OK, enough of riding on 'Bananas' back. The remaining part of the material is good, or even excellent. I'm not a declared fan of the two party tracks on the record, relating in a way to the moods of Gillan/Glover "Accidentaly On Purpose". Have to say anyway, that that both "Razzle Dazzle" and "Doing It Tonight" sound very good. Played with a audible vibe and energy both make you shake yer hip and stomp yer feet, baby!. J

And now, ladies and gentlemen, we've come to discussing the golden goodies of the 'Bananas' release!

The honor of the best album track goes to the 'Sun Goes Down' in my opinion. What a fantastic song this is, people! A blaster with great organ intro, superbly dense sound, terrific riffing and imaginative solos. At the first listen I thought: "Hell, Mr. Tony Iommi wouldn't be ashamed to play this stuff!" It would nicely fit 'Born Again' or maybe even 'Mob Rules' (I can imagine Ronnie James singing this). I dare to point this one out as the best rocker of the post-Blackers decade. Fantastic! I hope the Purples will discover this tune for a great live show premiere. A great track from the very first sounds. The other two smashes took two or three rounds to fall in love with.

"Silver Tongue" shines with the imaginative blues-based riff and the great section of interplays between organ and vocals. Don does some groovy 'wild Hammond animals' J nearer the end as well. The only thing I don't get is why Gillan's screams are pushed to the background in the first part. The under-the-verse band backing is bad in contrast - it is awfully monotonous. Also the breaking part before solos is shamelessly rewritten from 'Almost Human' Morse-Lord dialogue, or - if you want - Gillan-Morse duel from live 'Fools'. Nevertheless the song drives very nicely, with the rich, heavy climate - it must get thumbs up.

'Bananas' is the next in line to be described as a great piece. In climate for me it combines the gallop of "'69" with the broken, irregular rhythms of 'Purpendicular Waltz' or '7th Heaven' - an effect that sounds strange at the first take but with the next ones it turns out gorgeous! Great chord sequences during verse finale and the piece de resistance: the soloing part. Hear this - extremely fast guitar-organ headlong, with the out-leading, jazzy and progressive slide down the chords at the end, and just you wait when it catches up on you.

Finally there are two tracks that need a mention, it's "Picture Of Innocence" and 'I Got Your Number'. Well, the songs from the 'Bananas' album at times suffer from dreadful simplicity of the structure (Gillan/Bradford songs and 'Accidentally…' continuers are exemplifying that). Their predictability not exactly match the trademark of Deep Purple in context of their previous achievements. These two developed structures of the song break this sad tend. They sound the most complex structurally out of all the banana flavored premieres. "Pictures…" confuse at the start with a bit "Ted The Mechanic" alike verses enriched with funky bass, but later the real hell breaks out. Chorus enters like a hurricane with the great melody, being redirected into metal heavy finale with furiously phrased text. My, oh my. This is great, maybe the heaviest thing in last decade. Right after that you yet have a solo section where Steve spoils the climate a bit with his windmill licks, while Don plays nothing short, but fantastic. The last part with it's rising chords remind me a bit of "Loosen My Strings", which only makes me liking it all more. This one really steps close after "Sun Goes Down", might take the leader position soon.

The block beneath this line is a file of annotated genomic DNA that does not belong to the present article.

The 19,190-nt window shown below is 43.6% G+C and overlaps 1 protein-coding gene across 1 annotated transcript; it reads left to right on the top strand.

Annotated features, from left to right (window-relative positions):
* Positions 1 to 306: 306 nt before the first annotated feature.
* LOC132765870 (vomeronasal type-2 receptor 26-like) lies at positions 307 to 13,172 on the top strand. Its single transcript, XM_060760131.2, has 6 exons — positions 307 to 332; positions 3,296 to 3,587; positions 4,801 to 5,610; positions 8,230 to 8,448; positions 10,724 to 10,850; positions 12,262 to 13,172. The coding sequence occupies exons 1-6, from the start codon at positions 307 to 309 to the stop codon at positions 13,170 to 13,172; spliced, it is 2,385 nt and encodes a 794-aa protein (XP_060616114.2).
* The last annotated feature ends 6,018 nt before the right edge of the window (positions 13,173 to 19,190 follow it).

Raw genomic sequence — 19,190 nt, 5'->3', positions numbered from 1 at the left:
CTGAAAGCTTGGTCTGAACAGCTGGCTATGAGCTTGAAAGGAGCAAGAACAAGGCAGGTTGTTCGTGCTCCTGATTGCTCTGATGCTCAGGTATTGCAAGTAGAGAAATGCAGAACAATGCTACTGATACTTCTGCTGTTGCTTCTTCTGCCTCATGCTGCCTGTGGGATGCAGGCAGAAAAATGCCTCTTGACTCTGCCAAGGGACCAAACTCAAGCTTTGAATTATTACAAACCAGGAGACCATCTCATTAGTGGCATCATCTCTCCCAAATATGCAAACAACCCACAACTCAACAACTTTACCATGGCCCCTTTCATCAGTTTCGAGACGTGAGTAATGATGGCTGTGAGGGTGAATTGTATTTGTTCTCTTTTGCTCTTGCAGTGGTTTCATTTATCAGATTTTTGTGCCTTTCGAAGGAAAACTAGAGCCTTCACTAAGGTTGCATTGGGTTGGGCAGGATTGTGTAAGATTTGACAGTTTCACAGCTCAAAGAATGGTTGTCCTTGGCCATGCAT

And what about the progression of "Up the Wall"? Excellent. Monotonous verse again, with unnecessary multiplied repeating of the title leads to a very nice break in the middle. After the stilled section a strong riff-drummed back to the tempo appears with continuation of excellent solos section. The similarity of this idea to 'Watching The Sky' song is quite striking, nevertheless the track is excellent, much more convincing than the predecessor. The outro is as well worth mentioning - the basic tune of the song is played in the mood that some Minstrel in Black would probably like very much. Very Greensleevish, if you know what I mean (I know you do). It's a brainwave.

To make a nice conclusion I have to say it - it's a good record. Apart from some unnecessary fakes here and there, where the quintet goes dangerously close to putting their unique style on the shelf the record leaves you if not satisfied, then at least stilled for the proper class of this release in terms of acceptable Purple canon. In the most of the material there is a whole palette of the elements for which Deep Purple is known and loved by many. Comparing 'Bananas' to the Mk II achievements or the glorious past of 30 years before is useless - it's the new line-up, quite a different group of people - but still Deep Purple. A band having a great sound again, still having fun, and still writing at least in half of the percentage - good or great songs. To add some more positive oversight, please notice how positive and loaded with good energy this record is. Just turn around and tell me what you found: are there that many bands that with the 35 years of history baggage and drastic personal turnovers - can maintain THAT level of performing classic rock music? I doubt you to name that many of them. Plus the Purples are joining this difficult task with having good time while doing this - at their age, with such a good condition and being somehow outside the pressure of the market and its trends - it's amazing. Stick on to your portion of banana fresh cream then and have a good time with it. "It's no big deal - just go with the flow". J

Martin Karski, Wroclaw, Poland